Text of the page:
James Clarke

James Clarke


I am a research ecologist who specialises in population and statistical ecology. My undergraduate degree was carried out at Queen’s University Belfast where I obtained a first class honours in BSci Environmental Biology. My undergraduate final year project wasn’t directly associated with my current specialisations but involved investigating the impact of pesticide use on the diversity and abundance of invertebrates in commercial orchards.

After this I took a year out when I volunteered at Murlough NNR in Northern Ireland. Here I led the UKBMS (butterfly) surveys, which I performed every week across the survey season, whenever possible. For my PhD project I will now be working the dataset from this survey to help improve conservation delivery for UK butterflies.

Following this volunteer position, I then completed an MRes in Environment and Ecology at the University of Sheffield. My project here investigated the effect of temperature on the body-size dynamics of the Tiger Flathead fish species (Neoplatycephalus richardsoni). For this project I developed a series of Bayesian hierarchical piecewise linear regression models to describe the growth of species. An integral projection model was then developed to determine the effects of temperature on growth.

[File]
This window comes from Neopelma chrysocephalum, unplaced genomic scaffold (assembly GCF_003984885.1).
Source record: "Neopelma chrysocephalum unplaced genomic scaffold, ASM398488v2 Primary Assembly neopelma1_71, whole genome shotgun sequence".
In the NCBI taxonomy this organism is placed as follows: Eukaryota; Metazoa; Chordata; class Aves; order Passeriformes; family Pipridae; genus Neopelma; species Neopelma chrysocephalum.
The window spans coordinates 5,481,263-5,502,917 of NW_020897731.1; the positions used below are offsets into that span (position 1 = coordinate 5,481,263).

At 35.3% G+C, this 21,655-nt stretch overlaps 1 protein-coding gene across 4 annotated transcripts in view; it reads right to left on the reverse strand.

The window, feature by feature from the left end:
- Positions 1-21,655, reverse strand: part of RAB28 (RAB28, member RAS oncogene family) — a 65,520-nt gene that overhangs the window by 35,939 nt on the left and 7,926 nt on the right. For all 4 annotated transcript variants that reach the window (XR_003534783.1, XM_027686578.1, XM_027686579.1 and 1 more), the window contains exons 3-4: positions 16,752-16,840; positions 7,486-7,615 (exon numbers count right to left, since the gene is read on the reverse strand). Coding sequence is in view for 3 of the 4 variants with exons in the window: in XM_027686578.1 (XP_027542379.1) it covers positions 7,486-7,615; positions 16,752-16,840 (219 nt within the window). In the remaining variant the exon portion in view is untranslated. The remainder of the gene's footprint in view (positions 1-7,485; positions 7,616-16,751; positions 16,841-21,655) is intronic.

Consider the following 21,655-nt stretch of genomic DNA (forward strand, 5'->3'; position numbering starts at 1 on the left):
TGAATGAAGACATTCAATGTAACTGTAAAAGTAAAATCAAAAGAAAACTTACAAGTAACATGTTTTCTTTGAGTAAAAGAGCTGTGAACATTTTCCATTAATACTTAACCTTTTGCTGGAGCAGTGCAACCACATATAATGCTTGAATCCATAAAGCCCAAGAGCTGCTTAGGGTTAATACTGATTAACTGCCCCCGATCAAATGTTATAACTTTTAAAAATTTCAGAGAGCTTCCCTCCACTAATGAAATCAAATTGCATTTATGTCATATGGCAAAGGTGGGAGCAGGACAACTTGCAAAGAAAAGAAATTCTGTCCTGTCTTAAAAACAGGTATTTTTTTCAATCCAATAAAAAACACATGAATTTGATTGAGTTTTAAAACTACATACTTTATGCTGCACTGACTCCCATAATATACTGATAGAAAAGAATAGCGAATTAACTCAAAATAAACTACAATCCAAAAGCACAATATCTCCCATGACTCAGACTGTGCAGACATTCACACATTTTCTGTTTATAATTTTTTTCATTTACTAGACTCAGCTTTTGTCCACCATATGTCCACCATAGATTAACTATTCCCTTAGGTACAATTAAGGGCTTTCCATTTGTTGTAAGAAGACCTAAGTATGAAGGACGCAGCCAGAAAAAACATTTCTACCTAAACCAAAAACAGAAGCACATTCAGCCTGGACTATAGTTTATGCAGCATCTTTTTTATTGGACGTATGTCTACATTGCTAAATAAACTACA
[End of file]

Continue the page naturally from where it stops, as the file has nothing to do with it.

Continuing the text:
James Clarke

Ecology and Biodiversity

University of Kent, National Centre for Statistical Ecology

PhD title: Modelling butterfly abundance at varying spatial scales to inform conservation delivery

My PhD project is modelling butterfly abundance at varying spatial scales to inform conservation delivery. I will be working with the long-term UKBMS dataset to develop a better understanding on the factors that are affecting the butterfly abundances for UK butterflies, many of which are under threat from the effects of habitat and climate changes.

We hope to determine population trends at a variety of spatial scales, such as in specific habitats and even individual sites. This will improve our understanding of lifespans, as well as allowing us to assess the threatened status of UK butterfly species. Our modelling will assess spatial variation, the influence of external factors, lifespan and variation in detection on butterfly abundance estimates. This should help inform conservation delivery at a site specific and regional level. It will also help to influence changes in the surveying protocol for the long-running UKBMS, to enhance the knowledge about butterfly abundances we can gain from this.